The AS03 adjuvanted monovalent influenza A(H1N1) pdm09 vaccine (Pandemrix) was effective in preventing hospital admission for influenza A(H1N1)pdm09 in children during at least two seasons.
PubMed ID
25869891 View in PubMed
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Paediatric COVID-19 admissions in a region with open schools during the two first months of the pandemic.

https://arctichealth.org/en/permalink/ahliterature305461
Source
Acta Paediatr. 2020 Oct; 109(10):2152-2154
Publication Type
Journal Article
Date
Oct-2020

Respiratory viruses associated with community-acquired pneumonia in children: matched case-control study.

https://arctichealth.org/en/permalink/ahliterature267531
Source
Thorax. 2015 Sep;70(9):847-53
Publication Type
Article
Date
Sep-2015
Author
Samuel Rhedin
Ann Lindstrand
Annie Hjelmgren
Malin Ryd-Rinder
Lars Öhrmalm
Thomas Tolfvenstam
Åke Örtqvist
Maria Rotzén-Östlund
Benita Zweygberg-Wirgart
Birgitta Henriques-Normark
Kristina Broliden
Pontus Naucler
Source
Thorax. 2015 Sep;70(9):847-53
Date
Sep-2015
Language
English
Publication Type
Article
Keywords
Case-Control Studies
Child
Child, Preschool
Community-Acquired Infections - virology
Female
Humans
Infant
Male
Pneumonia, Viral - virology
Real-Time Polymerase Chain Reaction
Sweden - epidemiology
Abstract
Community-acquired pneumonia (CAP) is the leading cause of death in children worldwide and a substantial proportion of childhood CAP is caused by viruses. A better understanding of the role of virus infections in this condition is needed to improve clinical management and preventive measures. The aim of the study was therefore to assess the association between specific respiratory viruses and childhood CAP.
A case-control study was conducted during 3 years in Stockholm, Sweden. Cases were children aged =5 years with radiological CAP. Healthy controls were consecutively enrolled at child health units during routine visits and matched to cases on age and calendar time. Nasopharyngeal aspirates were obtained and analysed by real-time PCR for 15 viruses. Multivariate conditional logistic regression was used to account for coinfections with other viruses and baseline characteristics.
A total of 121 cases, of which 93 cases met the WHO criteria for radiological pneumonia, and 240 controls were included in the study. Viruses were detected in 81% of the cases (n=98) and 56% of the controls (n=134). Influenza virus, metapneumovirus and respiratory syncytial virus were detected in 60% of cases and were significantly associated with CAP with ORs >10. There was no association with parainfluenza virus, human enterovirus or rhinovirus and coronavirus and bocavirus were negatively associated with CAP.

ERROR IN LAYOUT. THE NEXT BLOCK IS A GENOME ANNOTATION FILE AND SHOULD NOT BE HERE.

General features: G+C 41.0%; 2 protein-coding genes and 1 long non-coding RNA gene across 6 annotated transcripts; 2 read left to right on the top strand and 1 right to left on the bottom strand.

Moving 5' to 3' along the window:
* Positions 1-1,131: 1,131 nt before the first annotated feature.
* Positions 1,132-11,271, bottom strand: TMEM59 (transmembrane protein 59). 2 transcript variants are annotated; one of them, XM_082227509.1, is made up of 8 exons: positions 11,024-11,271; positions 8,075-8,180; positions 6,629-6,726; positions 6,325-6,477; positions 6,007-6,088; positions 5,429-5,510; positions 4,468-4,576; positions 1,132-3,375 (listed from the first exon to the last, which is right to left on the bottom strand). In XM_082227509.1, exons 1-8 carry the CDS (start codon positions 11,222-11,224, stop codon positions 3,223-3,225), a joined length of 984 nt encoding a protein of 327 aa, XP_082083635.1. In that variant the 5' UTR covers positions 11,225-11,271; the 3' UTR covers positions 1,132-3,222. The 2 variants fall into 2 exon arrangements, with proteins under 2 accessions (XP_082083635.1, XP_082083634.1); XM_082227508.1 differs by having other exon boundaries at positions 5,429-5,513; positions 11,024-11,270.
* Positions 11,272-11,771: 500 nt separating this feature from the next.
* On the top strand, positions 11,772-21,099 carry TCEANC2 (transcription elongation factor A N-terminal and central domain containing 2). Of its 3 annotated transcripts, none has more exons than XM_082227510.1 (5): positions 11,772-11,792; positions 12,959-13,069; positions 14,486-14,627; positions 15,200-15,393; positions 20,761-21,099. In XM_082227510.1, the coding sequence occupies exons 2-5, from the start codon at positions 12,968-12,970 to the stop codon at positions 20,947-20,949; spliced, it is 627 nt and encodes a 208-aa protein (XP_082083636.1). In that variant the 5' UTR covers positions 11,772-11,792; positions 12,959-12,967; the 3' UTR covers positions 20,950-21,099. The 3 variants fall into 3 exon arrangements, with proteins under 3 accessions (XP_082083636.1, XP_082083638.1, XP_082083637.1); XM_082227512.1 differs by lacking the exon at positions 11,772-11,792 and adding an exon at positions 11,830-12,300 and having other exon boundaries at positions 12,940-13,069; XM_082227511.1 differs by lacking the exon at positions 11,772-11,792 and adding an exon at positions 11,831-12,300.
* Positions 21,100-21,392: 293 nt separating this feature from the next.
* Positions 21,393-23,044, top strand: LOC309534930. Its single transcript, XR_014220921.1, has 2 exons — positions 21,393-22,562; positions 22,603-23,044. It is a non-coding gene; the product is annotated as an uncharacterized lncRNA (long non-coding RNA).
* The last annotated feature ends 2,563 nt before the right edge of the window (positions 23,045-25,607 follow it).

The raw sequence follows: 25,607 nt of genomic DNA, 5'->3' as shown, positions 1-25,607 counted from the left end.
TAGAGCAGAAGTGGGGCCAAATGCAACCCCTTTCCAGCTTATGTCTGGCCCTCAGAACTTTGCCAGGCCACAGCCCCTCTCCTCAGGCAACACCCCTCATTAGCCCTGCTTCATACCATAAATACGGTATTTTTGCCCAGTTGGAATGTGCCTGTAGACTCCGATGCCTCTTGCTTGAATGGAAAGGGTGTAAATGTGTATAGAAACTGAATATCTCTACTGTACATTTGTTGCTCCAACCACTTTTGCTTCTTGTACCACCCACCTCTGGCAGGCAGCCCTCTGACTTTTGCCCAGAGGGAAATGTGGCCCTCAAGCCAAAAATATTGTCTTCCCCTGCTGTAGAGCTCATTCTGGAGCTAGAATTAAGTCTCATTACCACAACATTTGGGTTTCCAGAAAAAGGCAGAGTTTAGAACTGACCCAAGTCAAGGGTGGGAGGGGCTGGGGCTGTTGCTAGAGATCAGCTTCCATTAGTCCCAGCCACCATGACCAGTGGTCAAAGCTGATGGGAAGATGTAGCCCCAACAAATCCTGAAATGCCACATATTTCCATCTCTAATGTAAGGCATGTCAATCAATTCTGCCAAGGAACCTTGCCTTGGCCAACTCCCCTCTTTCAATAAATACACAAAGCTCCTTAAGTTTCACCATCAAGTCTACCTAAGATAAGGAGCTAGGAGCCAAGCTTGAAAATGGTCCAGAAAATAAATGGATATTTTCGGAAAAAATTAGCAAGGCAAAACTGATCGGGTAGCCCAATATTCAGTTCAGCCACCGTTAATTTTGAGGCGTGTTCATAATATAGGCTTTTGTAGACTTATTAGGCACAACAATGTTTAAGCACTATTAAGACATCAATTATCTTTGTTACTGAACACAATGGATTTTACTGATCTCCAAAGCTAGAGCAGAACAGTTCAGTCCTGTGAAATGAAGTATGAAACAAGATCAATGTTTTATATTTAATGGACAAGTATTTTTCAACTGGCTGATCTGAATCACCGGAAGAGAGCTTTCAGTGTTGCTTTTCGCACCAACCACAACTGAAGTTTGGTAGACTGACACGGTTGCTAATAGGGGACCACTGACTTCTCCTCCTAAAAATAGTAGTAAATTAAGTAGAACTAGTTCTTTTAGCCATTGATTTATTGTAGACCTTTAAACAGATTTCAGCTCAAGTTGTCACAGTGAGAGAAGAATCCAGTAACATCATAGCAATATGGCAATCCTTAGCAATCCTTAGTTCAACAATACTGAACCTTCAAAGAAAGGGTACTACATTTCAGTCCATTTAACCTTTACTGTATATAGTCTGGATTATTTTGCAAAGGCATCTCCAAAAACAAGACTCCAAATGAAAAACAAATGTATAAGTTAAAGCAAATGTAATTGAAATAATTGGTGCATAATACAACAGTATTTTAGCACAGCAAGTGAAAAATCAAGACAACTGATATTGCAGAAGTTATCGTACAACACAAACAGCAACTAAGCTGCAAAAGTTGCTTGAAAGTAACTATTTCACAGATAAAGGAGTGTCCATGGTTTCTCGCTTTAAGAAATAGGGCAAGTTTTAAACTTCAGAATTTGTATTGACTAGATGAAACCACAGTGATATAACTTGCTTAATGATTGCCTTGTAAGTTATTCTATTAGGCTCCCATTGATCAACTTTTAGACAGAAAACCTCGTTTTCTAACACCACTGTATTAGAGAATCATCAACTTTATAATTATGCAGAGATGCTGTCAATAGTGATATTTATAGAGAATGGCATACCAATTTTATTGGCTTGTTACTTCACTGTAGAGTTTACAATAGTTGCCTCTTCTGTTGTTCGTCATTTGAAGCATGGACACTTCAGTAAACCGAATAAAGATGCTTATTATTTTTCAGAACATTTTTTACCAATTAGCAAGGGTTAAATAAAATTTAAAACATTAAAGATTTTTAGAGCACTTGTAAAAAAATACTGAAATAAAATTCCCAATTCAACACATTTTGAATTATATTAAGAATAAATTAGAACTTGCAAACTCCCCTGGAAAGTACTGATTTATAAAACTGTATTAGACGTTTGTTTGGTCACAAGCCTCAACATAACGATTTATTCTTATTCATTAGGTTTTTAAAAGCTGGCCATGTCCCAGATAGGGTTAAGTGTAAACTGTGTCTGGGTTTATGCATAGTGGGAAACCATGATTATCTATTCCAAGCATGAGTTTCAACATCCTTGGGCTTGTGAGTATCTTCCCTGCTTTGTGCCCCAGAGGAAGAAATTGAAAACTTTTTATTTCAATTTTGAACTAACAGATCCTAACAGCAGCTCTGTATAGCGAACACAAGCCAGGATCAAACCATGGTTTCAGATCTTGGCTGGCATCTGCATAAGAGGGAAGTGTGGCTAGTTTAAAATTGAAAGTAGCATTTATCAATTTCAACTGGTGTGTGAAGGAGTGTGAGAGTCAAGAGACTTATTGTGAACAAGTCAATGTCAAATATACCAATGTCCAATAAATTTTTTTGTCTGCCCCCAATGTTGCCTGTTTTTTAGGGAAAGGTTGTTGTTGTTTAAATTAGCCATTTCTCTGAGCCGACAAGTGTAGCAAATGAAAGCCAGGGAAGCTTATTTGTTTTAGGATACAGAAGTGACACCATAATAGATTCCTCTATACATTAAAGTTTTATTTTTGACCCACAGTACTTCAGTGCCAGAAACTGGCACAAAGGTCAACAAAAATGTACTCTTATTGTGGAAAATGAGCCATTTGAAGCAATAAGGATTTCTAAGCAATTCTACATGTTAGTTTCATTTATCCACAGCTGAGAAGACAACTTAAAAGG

Our study indicates viral CAP is an underestimated disease and points out hMPV as a new important target for the prevention of childhood CAP.
PubMed ID
26077969 View in PubMed
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Sinusitis and pneumonia hospitalization after introduction of pneumococcal conjugate vaccine.

https://arctichealth.org/en/permalink/ahliterature260410
Source
Pediatrics. 2014 Dec;134(6):e1528-36
Publication Type
Article
Date
Dec-2014
Author
Ann Lindstrand
Rutger Bennet
Ilias Galanis
Margareta Blennow
Lina Schollin Ask
Sofia Hultman Dennison
Malin Ryd Rinder
Margareta Eriksson
Birgitta Henriques-Normark
Ake Ortqvist
Tobias Alfvén
Source
Pediatrics. 2014 Dec;134(6):e1528-36
Date
Dec-2014
Language
English
Publication Type
Article
Keywords
Adolescent
Child
Child, Preschool
Cross-Sectional Studies
Female
Hospitalization - statistics & numerical data
Humans
Infant
Infant, Newborn
Male
Pneumococcal Infections - epidemiology - immunology - prevention & control
Pneumococcal Vaccines - immunology - therapeutic use
Pneumonia, Pneumococcal - epidemiology - immunology - prevention & control
Sinusitis - epidemiology - immunology - prevention & control
Sweden
Vaccines, Conjugate - immunology - therapeutic use
Abstract
Streptococcus pneumoniae is a major cause of pneumonia and sinusitis. Pneumonia kills >1 million children annually, and sinusitis is a potentially serious pediatric disease that increases the risk of orbital and intracranial complications. Although pneumococcal conjugate vaccine (PCV) is effective against invasive pneumococcal disease, its effectiveness against pneumonia is less consistent, and its effect on sinusitis is not known. We compared hospitalization rates due to sinusitis, pneumonia, and empyema before and after sequential introduction of PCV7 and PCV13.
All children 0 to
PubMed ID
25384486 View in PubMed